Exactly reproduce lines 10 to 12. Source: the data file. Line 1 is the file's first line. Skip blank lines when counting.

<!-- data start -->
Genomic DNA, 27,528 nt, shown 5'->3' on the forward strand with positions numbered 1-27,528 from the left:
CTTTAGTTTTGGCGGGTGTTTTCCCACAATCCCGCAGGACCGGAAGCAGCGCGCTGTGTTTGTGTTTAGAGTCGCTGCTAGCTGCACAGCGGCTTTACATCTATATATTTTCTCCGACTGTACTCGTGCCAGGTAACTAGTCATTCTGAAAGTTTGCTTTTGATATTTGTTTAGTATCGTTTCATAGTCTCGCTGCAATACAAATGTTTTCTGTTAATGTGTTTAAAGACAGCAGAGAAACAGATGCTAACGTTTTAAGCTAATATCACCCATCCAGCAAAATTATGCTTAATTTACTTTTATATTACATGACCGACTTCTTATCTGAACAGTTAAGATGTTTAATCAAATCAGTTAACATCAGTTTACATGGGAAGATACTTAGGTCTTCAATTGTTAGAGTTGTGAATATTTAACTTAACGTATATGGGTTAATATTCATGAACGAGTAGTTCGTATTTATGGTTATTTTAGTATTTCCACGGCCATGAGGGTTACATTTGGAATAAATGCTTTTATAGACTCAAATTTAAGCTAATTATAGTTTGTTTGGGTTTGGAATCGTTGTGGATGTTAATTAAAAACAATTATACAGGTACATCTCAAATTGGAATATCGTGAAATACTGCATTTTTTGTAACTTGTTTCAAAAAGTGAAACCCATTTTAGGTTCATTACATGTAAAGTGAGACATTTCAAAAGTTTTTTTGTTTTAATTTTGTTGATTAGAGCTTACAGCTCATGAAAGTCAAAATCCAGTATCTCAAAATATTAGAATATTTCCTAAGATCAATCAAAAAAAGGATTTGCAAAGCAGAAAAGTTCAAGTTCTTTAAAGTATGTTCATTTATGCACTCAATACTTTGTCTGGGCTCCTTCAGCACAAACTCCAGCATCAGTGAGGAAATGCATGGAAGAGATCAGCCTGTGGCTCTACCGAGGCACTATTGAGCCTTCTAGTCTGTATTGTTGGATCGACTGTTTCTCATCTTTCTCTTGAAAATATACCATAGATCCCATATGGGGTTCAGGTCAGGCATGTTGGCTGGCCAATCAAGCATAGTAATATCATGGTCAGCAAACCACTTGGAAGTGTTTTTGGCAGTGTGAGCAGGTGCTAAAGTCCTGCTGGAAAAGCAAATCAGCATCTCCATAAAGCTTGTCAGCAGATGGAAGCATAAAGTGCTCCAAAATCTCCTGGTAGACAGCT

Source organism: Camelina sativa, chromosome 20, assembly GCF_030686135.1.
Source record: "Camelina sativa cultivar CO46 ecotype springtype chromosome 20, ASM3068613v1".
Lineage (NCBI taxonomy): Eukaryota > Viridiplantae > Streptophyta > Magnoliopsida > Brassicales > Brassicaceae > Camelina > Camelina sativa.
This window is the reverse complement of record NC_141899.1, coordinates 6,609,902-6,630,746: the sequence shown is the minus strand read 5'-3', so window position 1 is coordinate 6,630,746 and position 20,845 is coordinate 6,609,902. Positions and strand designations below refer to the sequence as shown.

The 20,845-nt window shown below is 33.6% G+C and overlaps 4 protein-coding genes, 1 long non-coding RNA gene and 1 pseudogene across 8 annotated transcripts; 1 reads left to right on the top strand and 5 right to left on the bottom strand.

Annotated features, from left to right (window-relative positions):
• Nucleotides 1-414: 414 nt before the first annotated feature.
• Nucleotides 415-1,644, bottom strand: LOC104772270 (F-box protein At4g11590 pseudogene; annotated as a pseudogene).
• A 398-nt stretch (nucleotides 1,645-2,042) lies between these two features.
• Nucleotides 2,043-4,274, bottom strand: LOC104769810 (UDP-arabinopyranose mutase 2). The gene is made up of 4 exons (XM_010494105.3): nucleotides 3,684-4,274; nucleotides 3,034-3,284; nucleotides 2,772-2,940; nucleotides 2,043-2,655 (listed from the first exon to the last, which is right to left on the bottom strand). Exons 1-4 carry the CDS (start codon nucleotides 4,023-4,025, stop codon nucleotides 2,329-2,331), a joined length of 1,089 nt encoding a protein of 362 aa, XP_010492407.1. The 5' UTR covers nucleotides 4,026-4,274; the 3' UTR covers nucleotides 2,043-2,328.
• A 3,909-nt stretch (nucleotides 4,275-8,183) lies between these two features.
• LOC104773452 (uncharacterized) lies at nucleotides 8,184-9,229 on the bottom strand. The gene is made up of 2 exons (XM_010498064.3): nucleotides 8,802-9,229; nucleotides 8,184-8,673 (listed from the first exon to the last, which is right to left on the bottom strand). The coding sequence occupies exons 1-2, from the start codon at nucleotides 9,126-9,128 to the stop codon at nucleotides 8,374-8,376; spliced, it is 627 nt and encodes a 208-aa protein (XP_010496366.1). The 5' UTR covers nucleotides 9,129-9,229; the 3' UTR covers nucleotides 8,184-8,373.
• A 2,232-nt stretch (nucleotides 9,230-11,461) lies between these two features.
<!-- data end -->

• Nucleotides 415-1,644, bottom strand: LOC104772270 (F-box protein At4g11590 pseudogene; annotated as a pseudogene).
• A 398-nt stretch (nucleotides 1,645-2,042) lies between these two features.
• Nucleotides 2,043-4,274, bottom strand: LOC104769810 (UDP-arabinopyranose mutase 2). The gene is made up of 4 exons (XM_010494105.3): nucleotides 3,684-4,274; nucleotides 3,034-3,284; nucleotides 2,772-2,940; nucleotides 2,043-2,655 (listed from the first exon to the last, which is right to left on the bottom strand). Exons 1-4 carry the CDS (start codon nucleotides 4,023-4,025, stop codon nucleotides 2,329-2,331), a joined length of 1,089 nt encoding a protein of 362 aa, XP_010492407.1. The 5' UTR covers nucleotides 4,026-4,274; the 3' UTR covers nucleotides 2,043-2,328.